DATA STRUCTURE

  • Singly-linked list

 

Linked list is a very important dynamic data structure. Basically, there are two types of linked list, singly-linked list and doubly-linked list. In a singly-linked list every element contains some data and a link to the next element, which allows to keep the structure. On the other hand, every node in a doubly-linked list also contains a link to the previous node. Linked list can be an underlying data structure to implement stack, queue or sorted list.

Example

Sketchy, singly-linked list can be shown like this:
Singly-linked list example
Each cell is called a node of a singly-linked list. First node is called head and it’s a dedicated node. By knowing it, we can access every other node in the list. Sometimes, last node, called tail, is also stored in order to speed up add operation.

Operations on a singly-linked list

Concrete implementation of operations on the singly-linked list depends on the purpose, it is used for. Following the links below, you can find descriptions of the common concepts, proper for every implementation

A Simple Stack Question

I just started to learn stacks. How can I count the number of Items in astack by using ADT stack operations?? Can u help me?
ans
>empty auxiliary stacks are available.
Getting information out of you people is like pulling teeth. Did you know that? I’ll assume that you can only use push, pop, and empty. In that case, pop every item in the stack, increment a counter and push that item onto a secondstack. When the first stack is empty, do the reverse but don’t increment the counter and you’ll have the same stackthat you started with.

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  1. One way to think about this implementation is to think of functions as being stacked on top of each other; the last one added to the stack is the first one taken off. In this way, the data structure itself enforces the proper order of calls. Conceptually, a stack is simple: a data structure that allows adding and removing elements in a particular order. Every time an element is added, it goes on the top of the stack; the only element that can be removed is the element that was at the top of the stack.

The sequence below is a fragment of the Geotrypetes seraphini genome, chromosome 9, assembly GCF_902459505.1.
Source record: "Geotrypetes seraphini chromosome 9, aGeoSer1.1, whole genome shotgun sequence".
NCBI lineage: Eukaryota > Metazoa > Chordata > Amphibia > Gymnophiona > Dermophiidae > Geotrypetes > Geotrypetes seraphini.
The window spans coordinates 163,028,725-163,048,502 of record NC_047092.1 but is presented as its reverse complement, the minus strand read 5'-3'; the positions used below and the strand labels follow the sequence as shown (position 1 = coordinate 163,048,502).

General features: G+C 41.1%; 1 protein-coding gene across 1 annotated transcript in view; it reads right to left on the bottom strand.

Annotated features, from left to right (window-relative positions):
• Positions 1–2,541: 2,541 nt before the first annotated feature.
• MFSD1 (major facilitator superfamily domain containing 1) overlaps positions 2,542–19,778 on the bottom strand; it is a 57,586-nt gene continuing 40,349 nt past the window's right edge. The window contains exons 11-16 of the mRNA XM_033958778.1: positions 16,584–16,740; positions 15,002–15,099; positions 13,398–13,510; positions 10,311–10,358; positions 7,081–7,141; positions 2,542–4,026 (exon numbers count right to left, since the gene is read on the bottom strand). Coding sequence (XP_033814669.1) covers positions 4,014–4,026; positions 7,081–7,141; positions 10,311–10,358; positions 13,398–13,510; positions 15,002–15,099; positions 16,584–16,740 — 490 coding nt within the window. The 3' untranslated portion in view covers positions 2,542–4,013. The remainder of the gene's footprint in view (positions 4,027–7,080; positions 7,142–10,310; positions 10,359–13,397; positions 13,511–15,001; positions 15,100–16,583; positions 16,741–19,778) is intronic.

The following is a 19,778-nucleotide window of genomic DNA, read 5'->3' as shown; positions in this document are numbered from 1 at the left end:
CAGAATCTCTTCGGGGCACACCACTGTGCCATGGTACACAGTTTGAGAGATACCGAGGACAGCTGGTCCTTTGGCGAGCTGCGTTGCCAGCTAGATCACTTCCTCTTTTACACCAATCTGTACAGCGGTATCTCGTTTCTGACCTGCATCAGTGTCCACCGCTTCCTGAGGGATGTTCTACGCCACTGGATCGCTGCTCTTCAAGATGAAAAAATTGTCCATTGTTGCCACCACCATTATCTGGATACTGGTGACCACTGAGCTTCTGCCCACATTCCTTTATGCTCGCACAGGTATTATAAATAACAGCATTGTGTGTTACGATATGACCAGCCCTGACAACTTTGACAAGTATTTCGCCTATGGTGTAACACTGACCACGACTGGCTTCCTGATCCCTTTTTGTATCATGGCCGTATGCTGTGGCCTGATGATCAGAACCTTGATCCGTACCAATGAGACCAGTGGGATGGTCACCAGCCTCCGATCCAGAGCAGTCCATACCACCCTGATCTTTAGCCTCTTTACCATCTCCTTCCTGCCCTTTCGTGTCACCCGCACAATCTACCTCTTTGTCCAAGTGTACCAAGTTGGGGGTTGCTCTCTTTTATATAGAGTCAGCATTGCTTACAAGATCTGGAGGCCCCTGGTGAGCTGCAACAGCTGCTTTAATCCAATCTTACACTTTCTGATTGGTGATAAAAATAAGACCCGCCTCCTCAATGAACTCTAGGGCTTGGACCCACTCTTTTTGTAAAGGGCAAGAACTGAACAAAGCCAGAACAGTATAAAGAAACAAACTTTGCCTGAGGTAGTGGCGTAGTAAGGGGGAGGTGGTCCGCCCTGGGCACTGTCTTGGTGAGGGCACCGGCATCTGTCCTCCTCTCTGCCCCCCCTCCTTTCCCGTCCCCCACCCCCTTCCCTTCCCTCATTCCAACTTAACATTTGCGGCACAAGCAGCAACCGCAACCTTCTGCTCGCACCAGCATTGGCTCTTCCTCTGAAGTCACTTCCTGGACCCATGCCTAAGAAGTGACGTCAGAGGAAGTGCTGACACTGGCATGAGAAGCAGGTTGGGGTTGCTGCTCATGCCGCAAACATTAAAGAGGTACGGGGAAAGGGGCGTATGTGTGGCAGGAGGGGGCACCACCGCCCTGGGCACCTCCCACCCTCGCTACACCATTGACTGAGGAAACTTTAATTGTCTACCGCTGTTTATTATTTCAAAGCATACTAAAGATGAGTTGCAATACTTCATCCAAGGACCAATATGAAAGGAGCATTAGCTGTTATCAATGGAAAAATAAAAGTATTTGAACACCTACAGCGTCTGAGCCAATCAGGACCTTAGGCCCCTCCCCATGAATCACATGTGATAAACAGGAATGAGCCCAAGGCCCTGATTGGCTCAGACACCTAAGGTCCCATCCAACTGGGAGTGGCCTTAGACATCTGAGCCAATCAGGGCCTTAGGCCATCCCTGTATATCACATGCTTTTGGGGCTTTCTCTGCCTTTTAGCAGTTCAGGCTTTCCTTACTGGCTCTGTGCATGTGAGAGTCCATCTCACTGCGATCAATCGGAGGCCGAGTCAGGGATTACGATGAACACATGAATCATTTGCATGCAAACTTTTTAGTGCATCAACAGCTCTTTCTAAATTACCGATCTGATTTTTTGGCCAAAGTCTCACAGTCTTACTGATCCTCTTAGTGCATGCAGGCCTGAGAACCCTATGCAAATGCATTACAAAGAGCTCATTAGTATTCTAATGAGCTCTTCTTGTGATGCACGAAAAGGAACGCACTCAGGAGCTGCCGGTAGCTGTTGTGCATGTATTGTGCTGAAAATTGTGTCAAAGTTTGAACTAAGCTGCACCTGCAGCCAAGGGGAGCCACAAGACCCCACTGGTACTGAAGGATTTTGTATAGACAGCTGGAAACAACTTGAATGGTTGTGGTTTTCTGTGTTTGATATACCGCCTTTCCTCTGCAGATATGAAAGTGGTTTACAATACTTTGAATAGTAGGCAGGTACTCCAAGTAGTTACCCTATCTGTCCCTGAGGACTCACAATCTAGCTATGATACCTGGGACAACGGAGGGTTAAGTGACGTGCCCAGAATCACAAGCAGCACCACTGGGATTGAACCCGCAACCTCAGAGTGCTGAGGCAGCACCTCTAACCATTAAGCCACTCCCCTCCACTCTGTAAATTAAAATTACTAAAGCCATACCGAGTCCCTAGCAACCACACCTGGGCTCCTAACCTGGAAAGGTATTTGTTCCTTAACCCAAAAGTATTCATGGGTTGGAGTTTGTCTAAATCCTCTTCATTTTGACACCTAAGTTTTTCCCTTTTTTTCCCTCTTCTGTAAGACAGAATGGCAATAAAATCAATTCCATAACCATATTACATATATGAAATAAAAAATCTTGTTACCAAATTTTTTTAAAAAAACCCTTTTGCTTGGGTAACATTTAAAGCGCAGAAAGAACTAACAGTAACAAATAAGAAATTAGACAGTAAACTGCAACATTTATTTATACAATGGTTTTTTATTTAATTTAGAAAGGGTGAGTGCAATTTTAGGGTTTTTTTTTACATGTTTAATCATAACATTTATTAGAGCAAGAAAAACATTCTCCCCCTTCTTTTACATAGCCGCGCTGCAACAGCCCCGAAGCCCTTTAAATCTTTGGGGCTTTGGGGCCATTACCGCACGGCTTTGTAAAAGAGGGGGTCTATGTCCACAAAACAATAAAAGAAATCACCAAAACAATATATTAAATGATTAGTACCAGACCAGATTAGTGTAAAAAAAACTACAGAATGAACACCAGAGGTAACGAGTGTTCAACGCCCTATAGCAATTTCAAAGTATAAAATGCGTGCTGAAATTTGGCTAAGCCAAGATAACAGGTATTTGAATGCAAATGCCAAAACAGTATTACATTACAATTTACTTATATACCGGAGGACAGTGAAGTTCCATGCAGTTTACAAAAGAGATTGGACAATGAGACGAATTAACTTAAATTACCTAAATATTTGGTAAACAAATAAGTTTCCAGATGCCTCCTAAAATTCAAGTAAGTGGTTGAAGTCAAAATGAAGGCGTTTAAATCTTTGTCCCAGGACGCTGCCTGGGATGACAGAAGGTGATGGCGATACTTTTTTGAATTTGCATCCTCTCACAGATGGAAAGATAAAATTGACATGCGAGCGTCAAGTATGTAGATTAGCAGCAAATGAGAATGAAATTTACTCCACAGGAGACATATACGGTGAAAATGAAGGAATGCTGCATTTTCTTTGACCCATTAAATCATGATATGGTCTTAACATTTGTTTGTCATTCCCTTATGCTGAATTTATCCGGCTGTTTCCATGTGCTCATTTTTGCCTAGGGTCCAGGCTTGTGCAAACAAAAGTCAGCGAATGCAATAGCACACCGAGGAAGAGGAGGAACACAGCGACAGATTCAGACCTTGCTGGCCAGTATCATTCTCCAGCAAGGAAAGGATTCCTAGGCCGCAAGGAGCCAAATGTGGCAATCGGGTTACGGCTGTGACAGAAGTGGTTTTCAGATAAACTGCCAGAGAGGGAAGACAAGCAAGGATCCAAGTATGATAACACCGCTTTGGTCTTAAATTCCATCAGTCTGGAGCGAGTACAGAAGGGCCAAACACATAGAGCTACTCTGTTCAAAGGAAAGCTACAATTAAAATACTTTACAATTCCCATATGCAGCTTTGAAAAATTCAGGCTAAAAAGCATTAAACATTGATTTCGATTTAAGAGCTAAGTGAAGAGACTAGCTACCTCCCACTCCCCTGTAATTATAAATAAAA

Consequently, a stack is said to have “first in last out” behavior (or “last in, first out”). The first item added to a stack will be the last item removed from a stack. So what’s the big deal? Where do stacks come into play? As you’ve already seen, stacks are a useful way to organize our thoughts about how functions are called. In fact, the “call stack” is the term used for the list of functions either executing or watiing for other functions to return. In a sense, stacks are part of the fundamental language of computer science. When you want to express an idea of the “first in last out” variety, it just makes sense to talk about it using the common terminology. Moreover, such operations show up an awful lot, from theoretical computer science tools such as a push-down automaton to AI, including implementations of depth-first search.
    Stacks have some useful terminology associated with them:
    1. Push To add an element to the stack
    2. Pop To remove an element from the stock
    3. Peek To look at elements in the stack without removing them
    4. LIFO Refers to the last in, first out behavior of the stack
    5. FILO Equivalent to LIFO
    General Algorithm
    1. [Prologue] Save the parameters, Local Variables and return address.
    2. [Body] If the base criterion has been reached, then perform the final computation and go to step 3; otherwise, perfprm the partial computation and go to step 1(initialize a recursive call)
    3. [Epilogue] Restore the most recently saved parameters, local variables, and return address. Go to this return address.
    4. simple program is given below
    5. #include <iostream>
      #include <stack>
      using namespace std; int main()
      {
        stack<char> stackObject;
        stackObject.push(‘A’);
        stackObject.push(‘B’);
        stackObject.push(‘C’);
        stackObject.push(‘D’);
        while(!stackObject.empty()) {
          cout << “Popping: ”;
          cout << stackObject.top() << endl;
          stackObject.pop();
        }
        return 0;
      }

Data structure  Queue:-)

♦ Is like a queue in the Mensa
♦ FIFO (first in first out): the first one in is the first one out
♦ Allows in O(1)
♦ Pushing an element to the end of the queue
♦ Accessing the first and last element
♦ Removing the first element






Array-Based Queues
The array-based queue is somewhat tricky to implement effectively. A simple con-
version of the array-based list implementation is not efficient.
Assume that there are n elements in the queue. By analogy to the array-based
list implementation, we could require that all elements of the queue be stored in the

 Linked Queues:-)
Is like a queue in the Mensa, but professors are allowed to go to
 the head of the queue (not passing other professors though)
♦ The element with highest priority (as given by the < relation) is the first
 one out
♦ If there are elements with equal priority, the first one in the queue is
 the first one out
♦ There are a number of possible implementations, look at a data
 structure book for details



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